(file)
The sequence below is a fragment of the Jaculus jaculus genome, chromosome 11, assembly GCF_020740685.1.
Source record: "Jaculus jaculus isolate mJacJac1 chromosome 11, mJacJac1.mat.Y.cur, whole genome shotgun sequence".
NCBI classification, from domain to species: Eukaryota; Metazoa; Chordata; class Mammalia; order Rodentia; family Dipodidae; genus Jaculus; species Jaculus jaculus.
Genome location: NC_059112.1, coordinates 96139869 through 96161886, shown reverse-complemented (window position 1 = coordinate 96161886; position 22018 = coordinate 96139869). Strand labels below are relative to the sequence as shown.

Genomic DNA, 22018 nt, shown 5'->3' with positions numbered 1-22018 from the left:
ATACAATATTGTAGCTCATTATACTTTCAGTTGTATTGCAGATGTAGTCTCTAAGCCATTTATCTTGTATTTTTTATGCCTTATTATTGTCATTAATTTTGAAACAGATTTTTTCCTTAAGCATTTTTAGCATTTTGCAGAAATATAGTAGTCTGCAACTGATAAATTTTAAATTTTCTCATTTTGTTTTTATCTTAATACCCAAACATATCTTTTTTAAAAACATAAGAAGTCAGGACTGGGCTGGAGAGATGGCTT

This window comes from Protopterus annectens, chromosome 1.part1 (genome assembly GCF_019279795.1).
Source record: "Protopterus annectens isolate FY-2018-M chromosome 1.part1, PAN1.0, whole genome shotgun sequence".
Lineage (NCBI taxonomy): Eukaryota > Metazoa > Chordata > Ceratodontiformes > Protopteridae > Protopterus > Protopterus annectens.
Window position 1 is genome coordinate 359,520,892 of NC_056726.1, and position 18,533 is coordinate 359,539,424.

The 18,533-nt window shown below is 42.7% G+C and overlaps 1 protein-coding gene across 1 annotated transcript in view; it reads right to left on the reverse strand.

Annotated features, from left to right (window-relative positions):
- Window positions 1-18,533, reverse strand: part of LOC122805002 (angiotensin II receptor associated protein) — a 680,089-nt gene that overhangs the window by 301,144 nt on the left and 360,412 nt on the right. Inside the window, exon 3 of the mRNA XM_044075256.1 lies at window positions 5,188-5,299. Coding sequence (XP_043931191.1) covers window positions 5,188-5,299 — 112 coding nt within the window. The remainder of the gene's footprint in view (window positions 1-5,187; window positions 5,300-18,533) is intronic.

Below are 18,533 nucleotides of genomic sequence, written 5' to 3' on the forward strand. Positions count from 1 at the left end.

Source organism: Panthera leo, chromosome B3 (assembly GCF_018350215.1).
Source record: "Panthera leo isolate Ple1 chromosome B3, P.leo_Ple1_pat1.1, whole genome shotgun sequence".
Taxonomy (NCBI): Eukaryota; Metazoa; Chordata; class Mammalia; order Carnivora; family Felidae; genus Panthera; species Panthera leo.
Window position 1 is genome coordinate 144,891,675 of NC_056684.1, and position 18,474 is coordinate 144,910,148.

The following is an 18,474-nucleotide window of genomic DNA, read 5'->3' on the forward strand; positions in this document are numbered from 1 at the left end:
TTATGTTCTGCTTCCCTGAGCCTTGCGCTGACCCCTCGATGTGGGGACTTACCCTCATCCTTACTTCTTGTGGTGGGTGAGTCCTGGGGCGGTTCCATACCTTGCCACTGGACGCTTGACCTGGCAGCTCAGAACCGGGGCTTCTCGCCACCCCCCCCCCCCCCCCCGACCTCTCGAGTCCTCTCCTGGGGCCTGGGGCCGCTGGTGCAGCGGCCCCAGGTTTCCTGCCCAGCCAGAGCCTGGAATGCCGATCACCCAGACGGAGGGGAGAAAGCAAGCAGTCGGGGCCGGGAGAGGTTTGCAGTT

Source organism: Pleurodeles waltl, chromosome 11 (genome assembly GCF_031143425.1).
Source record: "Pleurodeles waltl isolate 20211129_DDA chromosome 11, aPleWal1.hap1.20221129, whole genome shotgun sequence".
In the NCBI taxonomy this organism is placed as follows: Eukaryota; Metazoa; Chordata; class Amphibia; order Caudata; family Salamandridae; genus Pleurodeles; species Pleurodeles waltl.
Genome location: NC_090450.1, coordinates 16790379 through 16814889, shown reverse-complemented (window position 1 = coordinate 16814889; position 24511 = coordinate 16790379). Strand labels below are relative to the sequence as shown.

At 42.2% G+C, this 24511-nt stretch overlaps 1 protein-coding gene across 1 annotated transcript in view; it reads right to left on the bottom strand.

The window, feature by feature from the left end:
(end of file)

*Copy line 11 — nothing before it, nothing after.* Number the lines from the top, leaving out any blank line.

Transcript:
The 18,533-nt window shown below is 42.7% G+C and overlaps 1 protein-coding gene across 1 annotated transcript in view; it reads right to left on the reverse strand.